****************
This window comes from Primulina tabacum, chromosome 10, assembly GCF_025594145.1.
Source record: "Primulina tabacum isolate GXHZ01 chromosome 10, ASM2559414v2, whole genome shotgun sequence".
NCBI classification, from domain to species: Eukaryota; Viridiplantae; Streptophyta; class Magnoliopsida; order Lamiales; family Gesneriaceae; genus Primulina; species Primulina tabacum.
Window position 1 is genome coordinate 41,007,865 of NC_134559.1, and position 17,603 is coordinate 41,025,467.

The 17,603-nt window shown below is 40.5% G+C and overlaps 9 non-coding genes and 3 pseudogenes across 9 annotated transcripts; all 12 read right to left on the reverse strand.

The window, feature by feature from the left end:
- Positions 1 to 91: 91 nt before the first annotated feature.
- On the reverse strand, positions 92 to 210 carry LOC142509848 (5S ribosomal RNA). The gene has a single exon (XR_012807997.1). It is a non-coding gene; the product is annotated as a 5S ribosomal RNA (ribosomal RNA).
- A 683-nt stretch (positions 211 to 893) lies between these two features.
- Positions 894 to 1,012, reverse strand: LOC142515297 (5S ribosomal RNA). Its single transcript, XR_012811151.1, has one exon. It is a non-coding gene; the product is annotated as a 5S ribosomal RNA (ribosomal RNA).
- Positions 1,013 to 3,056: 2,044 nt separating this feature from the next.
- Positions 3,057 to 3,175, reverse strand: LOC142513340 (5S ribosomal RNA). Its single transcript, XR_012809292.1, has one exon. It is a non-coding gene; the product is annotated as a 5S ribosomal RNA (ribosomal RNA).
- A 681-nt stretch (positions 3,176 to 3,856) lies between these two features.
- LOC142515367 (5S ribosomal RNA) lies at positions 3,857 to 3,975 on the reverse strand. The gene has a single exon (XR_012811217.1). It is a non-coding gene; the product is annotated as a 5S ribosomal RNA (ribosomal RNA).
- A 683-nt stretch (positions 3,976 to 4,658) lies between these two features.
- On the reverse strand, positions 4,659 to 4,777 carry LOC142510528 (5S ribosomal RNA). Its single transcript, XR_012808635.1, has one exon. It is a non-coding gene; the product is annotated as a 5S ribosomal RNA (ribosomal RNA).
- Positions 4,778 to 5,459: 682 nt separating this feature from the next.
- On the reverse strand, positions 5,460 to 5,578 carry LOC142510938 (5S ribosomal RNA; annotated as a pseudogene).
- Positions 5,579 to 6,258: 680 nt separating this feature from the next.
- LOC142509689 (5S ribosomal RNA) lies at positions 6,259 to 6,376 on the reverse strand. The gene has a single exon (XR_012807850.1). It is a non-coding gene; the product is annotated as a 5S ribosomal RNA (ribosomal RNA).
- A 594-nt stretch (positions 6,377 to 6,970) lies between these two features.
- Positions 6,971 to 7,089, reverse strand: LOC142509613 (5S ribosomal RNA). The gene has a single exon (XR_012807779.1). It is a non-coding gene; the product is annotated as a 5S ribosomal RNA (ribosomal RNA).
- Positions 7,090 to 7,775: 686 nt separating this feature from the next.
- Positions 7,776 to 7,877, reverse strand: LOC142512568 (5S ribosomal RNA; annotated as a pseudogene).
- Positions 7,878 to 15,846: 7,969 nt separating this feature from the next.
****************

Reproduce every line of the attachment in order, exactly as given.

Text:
This window comes from Primulina tabacum, chromosome 10, assembly GCF_025594145.1.
Source record: "Primulina tabacum isolate GXHZ01 chromosome 10, ASM2559414v2, whole genome shotgun sequence".
NCBI classification, from domain to species: Eukaryota; Viridiplantae; Streptophyta; class Magnoliopsida; order Lamiales; family Gesneriaceae; genus Primulina; species Primulina tabacum.
Window position 1 is genome coordinate 41,007,865 of NC_134559.1, and position 17,603 is coordinate 41,025,467.

The 17,603-nt window shown below is 40.5% G+C and overlaps 9 non-coding genes and 3 pseudogenes across 9 annotated transcripts; all 12 read right to left on the reverse strand.

The window, feature by feature from the left end:
- Positions 1 to 91: 91 nt before the first annotated feature.
- On the reverse strand, positions 92 to 210 carry LOC142509848 (5S ribosomal RNA). The gene has a single exon (XR_012807997.1). It is a non-coding gene; the product is annotated as a 5S ribosomal RNA (ribosomal RNA).
- A 683-nt stretch (positions 211 to 893) lies between these two features.
- Positions 894 to 1,012, reverse strand: LOC142515297 (5S ribosomal RNA). Its single transcript, XR_012811151.1, has one exon. It is a non-coding gene; the product is annotated as a 5S ribosomal RNA (ribosomal RNA).
- Positions 1,013 to 3,056: 2,044 nt separating this feature from the next.
- Positions 3,057 to 3,175, reverse strand: LOC142513340 (5S ribosomal RNA). Its single transcript, XR_012809292.1, has one exon. It is a non-coding gene; the product is annotated as a 5S ribosomal RNA (ribosomal RNA).
- A 681-nt stretch (positions 3,176 to 3,856) lies between these two features.
- LOC142515367 (5S ribosomal RNA) lies at positions 3,857 to 3,975 on the reverse strand. The gene has a single exon (XR_012811217.1). It is a non-coding gene; the product is annotated as a 5S ribosomal RNA (ribosomal RNA).
- A 683-nt stretch (positions 3,976 to 4,658) lies between these two features.
- On the reverse strand, positions 4,659 to 4,777 carry LOC142510528 (5S ribosomal RNA). Its single transcript, XR_012808635.1, has one exon. It is a non-coding gene; the product is annotated as a 5S ribosomal RNA (ribosomal RNA).
- Positions 4,778 to 5,459: 682 nt separating this feature from the next.
- On the reverse strand, positions 5,460 to 5,578 carry LOC142510938 (5S ribosomal RNA; annotated as a pseudogene).
- Positions 5,579 to 6,258: 680 nt separating this feature from the next.
- LOC142509689 (5S ribosomal RNA) lies at positions 6,259 to 6,376 on the reverse strand. The gene has a single exon (XR_012807850.1). It is a non-coding gene; the product is annotated as a 5S ribosomal RNA (ribosomal RNA).
- A 594-nt stretch (positions 6,377 to 6,970) lies between these two features.
- Positions 6,971 to 7,089, reverse strand: LOC142509613 (5S ribosomal RNA). The gene has a single exon (XR_012807779.1). It is a non-coding gene; the product is annotated as a 5S ribosomal RNA (ribosomal RNA).
- Positions 7,090 to 7,775: 686 nt separating this feature from the next.
- Positions 7,776 to 7,877, reverse strand: LOC142512568 (5S ribosomal RNA; annotated as a pseudogene).
- Positions 7,878 to 15,846: 7,969 nt separating this feature from the next.